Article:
Salmon said one architectural concept he and his colleagues are considering for the nature center is the juxtaposition of old and new — creating buildings with an antique look while using advanced, energy-efficient construction materials.

Howard said people will always be able to access the Purgatory Creek Natural Area free of charge, though there will be fees for some programs offered at the nature center.

Howard said the city’s current nature center at 430 Riverside Drive will remain in operation after the new facility is constructed. Howard said the old nature center will serve as a trail head for the parks and paths along the San Marcos River, featuring numerous maps and explanatory pictures. The old nature center may offer meeting spaces and recreational equipment for rent, Howard said.

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9 thoughts on “City plans $3M nature center at Purgatory Creek

  1. My knee-jerk reaction is that this is a waste of money. I seem to recall the multi-million dollar bond package was titled Parks & Open Space – Parks being the first word. How many pieces of playground equipment have we bought? How about picnic tables, barbeque grills or other improvements associated with the way the majority of citizens use a park? I’m about open-spaced to death. Not only will this building eat up the rest of the bond money, it will have tremendous ongoing operating costs. We need some neighborhood parks as alternatives to people coming to Rio Vista. As to McKinney Roughs, correct me, but isn’t that funded by LCRA?

  2. I’m torn. $3 million is a lot of money, especially if it does not get us a completed project, and/or if it could have been used for more land or basic improvements like you listed.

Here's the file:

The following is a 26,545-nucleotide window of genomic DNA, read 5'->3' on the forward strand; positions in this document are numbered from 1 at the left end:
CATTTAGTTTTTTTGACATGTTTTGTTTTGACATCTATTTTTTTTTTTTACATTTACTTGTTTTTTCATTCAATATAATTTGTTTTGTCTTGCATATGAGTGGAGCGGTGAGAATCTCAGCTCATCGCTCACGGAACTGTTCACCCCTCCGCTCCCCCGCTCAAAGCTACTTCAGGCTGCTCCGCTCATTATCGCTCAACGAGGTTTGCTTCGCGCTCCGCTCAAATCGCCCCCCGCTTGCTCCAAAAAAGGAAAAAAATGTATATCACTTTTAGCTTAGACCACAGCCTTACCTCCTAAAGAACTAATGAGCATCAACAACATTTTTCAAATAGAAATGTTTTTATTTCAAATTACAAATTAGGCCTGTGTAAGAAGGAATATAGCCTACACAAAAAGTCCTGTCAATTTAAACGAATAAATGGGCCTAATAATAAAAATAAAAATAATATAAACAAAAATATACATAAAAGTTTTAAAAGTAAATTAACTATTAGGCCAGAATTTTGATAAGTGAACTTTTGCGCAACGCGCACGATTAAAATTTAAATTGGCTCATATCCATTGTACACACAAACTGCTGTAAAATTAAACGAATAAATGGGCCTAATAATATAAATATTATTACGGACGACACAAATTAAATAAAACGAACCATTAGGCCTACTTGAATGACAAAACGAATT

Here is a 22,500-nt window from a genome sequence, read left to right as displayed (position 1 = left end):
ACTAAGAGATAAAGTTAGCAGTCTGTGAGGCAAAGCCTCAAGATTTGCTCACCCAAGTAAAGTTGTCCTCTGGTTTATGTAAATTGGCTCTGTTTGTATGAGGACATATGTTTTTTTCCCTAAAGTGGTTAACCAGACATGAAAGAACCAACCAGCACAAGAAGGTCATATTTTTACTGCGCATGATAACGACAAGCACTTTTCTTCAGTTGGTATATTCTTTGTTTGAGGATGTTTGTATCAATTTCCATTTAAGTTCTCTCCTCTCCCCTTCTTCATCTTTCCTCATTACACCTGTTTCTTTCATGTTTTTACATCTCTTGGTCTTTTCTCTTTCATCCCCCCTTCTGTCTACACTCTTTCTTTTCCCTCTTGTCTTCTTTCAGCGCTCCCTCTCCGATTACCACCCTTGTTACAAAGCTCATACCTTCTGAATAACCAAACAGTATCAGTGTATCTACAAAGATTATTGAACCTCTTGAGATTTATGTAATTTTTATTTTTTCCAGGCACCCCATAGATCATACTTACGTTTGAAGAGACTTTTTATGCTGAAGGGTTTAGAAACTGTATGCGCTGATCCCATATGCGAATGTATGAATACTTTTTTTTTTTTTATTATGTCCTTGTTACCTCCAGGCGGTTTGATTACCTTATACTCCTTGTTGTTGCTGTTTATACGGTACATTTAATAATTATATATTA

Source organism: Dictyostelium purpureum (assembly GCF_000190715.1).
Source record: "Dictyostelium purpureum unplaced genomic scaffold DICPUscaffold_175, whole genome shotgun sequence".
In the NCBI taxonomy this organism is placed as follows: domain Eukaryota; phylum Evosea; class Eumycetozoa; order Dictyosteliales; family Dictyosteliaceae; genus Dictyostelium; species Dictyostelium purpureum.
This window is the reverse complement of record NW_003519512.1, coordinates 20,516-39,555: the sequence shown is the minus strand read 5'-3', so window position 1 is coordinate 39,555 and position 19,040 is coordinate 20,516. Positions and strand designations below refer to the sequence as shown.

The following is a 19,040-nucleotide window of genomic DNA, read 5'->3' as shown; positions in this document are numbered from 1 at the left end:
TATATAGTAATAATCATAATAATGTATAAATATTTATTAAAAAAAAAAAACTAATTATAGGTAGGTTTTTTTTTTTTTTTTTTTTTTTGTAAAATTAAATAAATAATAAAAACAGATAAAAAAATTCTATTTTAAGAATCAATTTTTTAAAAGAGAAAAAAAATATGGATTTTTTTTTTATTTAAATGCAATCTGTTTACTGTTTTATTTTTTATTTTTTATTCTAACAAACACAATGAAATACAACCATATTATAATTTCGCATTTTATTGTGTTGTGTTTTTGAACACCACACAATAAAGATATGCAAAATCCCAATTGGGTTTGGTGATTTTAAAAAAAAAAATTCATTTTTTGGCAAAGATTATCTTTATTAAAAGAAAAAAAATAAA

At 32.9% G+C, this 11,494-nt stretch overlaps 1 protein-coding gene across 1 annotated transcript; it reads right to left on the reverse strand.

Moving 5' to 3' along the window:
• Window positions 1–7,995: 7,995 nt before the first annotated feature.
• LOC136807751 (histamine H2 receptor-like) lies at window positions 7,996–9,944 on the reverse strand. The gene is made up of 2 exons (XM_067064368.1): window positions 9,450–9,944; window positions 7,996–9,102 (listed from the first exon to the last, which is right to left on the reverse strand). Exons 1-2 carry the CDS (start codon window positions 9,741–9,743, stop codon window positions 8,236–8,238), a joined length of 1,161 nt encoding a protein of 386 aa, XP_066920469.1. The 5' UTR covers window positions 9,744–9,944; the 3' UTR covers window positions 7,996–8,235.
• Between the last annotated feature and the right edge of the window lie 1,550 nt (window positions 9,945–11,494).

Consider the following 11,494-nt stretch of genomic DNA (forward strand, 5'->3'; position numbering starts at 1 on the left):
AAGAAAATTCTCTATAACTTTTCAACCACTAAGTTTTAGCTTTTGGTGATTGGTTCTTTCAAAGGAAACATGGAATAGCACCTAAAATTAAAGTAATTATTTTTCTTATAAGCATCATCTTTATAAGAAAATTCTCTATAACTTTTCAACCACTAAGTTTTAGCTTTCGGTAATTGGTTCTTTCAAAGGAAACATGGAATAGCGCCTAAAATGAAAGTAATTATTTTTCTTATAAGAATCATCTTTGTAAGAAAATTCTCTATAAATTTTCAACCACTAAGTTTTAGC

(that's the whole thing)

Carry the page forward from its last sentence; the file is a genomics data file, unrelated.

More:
Still, the McKinney Roughs facilities look pretty nice.

  3. How much of a footprint would a structure of this scope need, including parking space and access roads? Would access be from Wonder World Drive or Bishop+Prospect?

  4. Too bad open space can’t just be left as open space. When did being outdoors become an activity that needed a middle man, a climate controlled building or how-to steps? Why does there need to be an ‘educational, organized hike’ or ‘an outdoor classroom’? Just go to the park, stay on the trail and enjoy yourself.

    Bob- Where is all this open space that’s killing you?

  5. Hugh – It’s killing me in that that seems to be all we spend our parks money on lately. I like your comment and agree 100%. When I was a kid our parents said “go down to the woods, find something to do and don’t come back til dark”. I’m surprised this story isn’t getting more comments; it’s a boatload of money and I hate to say, this is the first I’m hearing of it. Sounds like a done deal. I guess it’s my fault for not being more engaged.

  6. By my count about $18 million went to Open Spaces, and the rest to some type of parks. Unfortunately a good portion of the $12 million went to athletic fields, which although I support I don’t think that was the intention of the bond. I think $18 million is fairly balanced, the Jacobs Well purchase seemed a little sketchy to me though. I agree that 3 million could buy a lot of recharge zone land, but then the city couldn’t hire a consultant for that, which they seem to need in order to spend money.

  7. Pingback: QUOTE CORNER - San Marcos Local News

  8. “”We’ll keep our reptile exhibits (there),” said City of San Marcos Watershed Protection Manager Melanie Howard.”

    Why does the city have reptile exhibits? Use the $3 million for trail improvements or parking.

  9. I do agree that there are a million other good uses for this money (isn’t there always?) but in order for people (and kids) to fully appreciate the greenspaces we have, they must first be educated on why it’s important that we have this land, why we shouldn’t build on it, what animals occupy it, etc. That’s what an educational nature center brings to the equation…times have changed and sadly kids aren’t forced to go outside anymore and don’t appreciate the value of the great outdoors. Alot of kids don’t get any sort of environmental education (especially on a local level) except for when they take field trips to places like Aquarena Center and the Nature Center. Of course WE appreciate these open spaces and explore them, but will the next generation? I think spending money on education like this is the only way future generations will care to preserve what we have set aside…I see it as a sort of investment and I’m glad that it is a priority for the city as well.